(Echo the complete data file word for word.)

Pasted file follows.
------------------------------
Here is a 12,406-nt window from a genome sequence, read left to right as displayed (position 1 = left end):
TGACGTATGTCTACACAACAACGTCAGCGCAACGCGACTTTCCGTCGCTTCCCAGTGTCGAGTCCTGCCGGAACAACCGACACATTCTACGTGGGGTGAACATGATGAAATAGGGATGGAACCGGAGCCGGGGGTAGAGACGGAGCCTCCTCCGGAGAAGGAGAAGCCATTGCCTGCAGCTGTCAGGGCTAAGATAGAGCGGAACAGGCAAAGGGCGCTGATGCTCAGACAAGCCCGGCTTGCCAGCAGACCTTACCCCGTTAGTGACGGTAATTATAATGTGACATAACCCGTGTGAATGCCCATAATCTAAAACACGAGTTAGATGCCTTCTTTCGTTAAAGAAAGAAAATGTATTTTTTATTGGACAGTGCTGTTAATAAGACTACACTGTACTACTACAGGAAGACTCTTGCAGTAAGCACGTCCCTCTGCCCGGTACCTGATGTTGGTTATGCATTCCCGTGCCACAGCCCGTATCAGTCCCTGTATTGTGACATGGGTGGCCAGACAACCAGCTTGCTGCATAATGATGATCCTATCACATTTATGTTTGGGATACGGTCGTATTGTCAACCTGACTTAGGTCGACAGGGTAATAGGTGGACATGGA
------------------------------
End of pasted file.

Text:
Here is a 12,406-nt window from a genome sequence, read left to right as displayed (position 1 = left end):
TGACGTATGTCTACACAACAACGTCAGCGCAACGCGACTTTCCGTCGCTTCCCAGTGTCGAGTCCTGCCGGAACAACCGACACATTCTACGTGGGGTGAACATGATGAAATAGGGATGGAACCGGAGCCGGGGGTAGAGACGGAGCCTCCTCCGGAGAAGGAGAAGCCATTGCCTGCAGCTGTCAGGGCTAAGATAGAGCGGAACAGGCAAAGGGCGCTGATGCTCAGACAAGCCCGGCTTGCCAGCAGACCTTACCCCGTTAGTGACGGTAATTATAATGTGACATAACCCGTGTGAATGCCCATAATCTAAAACACGAGTTAGATGCCTTCTTTCGTTAAAGAAAGAAAATGTATTTTTTATTGGACAGTGCTGTTAATAAGACTACACTGTACTACTACAGGAAGACTCTTGCAGTAAGCACGTCCCTCTGCCCGGTACCTGATGTTGGTTATGCATTCCCGTGCCACAGCCCGTATCAGTCCCTGTATTGTGACATGGGTGGCCAGACAACCAGCTTGCTGCATAATGATGATCCTATCACATTTATGTTTGGGATACGGTCGTATTGTCAACCTGACTTAGGTCGACAGGGTAATAGGTGGACATGGA